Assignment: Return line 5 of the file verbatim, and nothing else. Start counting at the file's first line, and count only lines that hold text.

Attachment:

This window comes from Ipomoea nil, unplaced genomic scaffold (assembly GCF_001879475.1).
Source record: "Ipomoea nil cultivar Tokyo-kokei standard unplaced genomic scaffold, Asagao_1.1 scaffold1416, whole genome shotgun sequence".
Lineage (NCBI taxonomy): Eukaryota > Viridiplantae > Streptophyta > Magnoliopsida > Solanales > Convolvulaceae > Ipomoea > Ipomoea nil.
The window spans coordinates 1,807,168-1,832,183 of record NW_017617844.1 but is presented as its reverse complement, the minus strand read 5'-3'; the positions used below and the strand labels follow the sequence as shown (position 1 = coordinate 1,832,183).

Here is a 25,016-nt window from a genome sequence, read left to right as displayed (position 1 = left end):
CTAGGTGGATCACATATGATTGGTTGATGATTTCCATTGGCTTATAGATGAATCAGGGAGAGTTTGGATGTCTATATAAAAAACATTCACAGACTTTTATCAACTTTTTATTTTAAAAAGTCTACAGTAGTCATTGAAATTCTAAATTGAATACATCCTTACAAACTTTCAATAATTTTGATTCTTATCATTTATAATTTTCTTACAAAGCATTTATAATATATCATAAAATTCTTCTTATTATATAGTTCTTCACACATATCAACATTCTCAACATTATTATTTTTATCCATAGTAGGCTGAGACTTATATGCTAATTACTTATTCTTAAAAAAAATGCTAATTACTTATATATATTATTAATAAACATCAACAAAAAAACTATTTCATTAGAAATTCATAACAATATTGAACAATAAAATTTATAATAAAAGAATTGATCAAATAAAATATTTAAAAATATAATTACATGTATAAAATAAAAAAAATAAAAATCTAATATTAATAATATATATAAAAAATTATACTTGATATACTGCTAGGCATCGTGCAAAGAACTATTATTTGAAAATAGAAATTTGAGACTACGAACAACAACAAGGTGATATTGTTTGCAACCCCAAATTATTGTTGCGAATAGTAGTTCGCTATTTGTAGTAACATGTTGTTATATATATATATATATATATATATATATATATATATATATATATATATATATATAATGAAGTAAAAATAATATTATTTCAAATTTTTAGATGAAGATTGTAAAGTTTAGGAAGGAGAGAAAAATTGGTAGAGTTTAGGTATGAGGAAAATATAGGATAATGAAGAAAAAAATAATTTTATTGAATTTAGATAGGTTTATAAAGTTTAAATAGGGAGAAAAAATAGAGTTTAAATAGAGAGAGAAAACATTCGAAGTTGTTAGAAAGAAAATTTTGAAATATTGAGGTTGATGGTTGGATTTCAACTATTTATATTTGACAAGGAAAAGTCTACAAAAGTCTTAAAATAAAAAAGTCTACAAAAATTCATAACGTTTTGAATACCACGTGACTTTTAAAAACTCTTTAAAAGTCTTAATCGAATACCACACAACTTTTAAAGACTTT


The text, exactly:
Here is a 25,016-nt window from a genome sequence, read left to right as displayed (position 1 = left end):